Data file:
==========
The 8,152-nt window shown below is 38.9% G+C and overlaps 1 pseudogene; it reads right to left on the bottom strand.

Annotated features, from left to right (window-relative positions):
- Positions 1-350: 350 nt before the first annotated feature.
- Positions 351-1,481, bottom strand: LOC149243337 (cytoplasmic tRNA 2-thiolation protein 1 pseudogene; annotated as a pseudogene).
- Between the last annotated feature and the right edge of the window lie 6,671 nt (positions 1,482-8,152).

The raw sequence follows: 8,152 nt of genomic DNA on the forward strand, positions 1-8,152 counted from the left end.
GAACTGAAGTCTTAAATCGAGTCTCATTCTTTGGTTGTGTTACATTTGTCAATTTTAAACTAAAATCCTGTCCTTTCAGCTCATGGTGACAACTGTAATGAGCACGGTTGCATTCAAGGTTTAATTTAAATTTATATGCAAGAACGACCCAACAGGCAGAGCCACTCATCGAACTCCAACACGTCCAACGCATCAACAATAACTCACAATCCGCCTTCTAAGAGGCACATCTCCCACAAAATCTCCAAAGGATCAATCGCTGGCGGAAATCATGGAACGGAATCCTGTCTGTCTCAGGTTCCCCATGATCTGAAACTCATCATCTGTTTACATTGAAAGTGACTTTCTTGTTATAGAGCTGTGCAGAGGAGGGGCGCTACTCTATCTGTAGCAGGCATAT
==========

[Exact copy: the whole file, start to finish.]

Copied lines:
The 8,152-nt window shown below is 38.9% G+C and overlaps 1 pseudogene; it reads right to left on the bottom strand.

Annotated features, from left to right (window-relative positions):
- Positions 1-350: 350 nt before the first annotated feature.
- Positions 351-1,481, bottom strand: LOC149243337 (cytoplasmic tRNA 2-thiolation protein 1 pseudogene; annotated as a pseudogene).
- Between the last annotated feature and the right edge of the window lie 6,671 nt (positions 1,482-8,152).

The raw sequence follows: 8,152 nt of genomic DNA on the forward strand, positions 1-8,152 counted from the left end.
GAACTGAAGTCTTAAATCGAGTCTCATTCTTTGGTTGTGTTACATTTGTCAATTTTAAACTAAAATCCTGTCCTTTCAGCTCATGGTGACAACTGTAATGAGCACGGTTGCATTCAAGGTTTAATTTAAATTTATATGCAAGAACGACCCAACAGGCAGAGCCACTCATCGAACTCCAACACGTCCAACGCATCAACAATAACTCACAATCCGCCTTCTAAGAGGCACATCTCCCACAAAATCTCCAAAGGATCAATCGCTGGCGGAAATCATGGAACGGAATCCTGTCTGTCTCAGGTTCCCCATGATCTGAAACTCATCATCTGTTTACATTGAAAGTGACTTTCTTGTTATAGAGCTGTGCAGAGGAGGGGCGCTACTCTATCTGTAGCAGGCATAT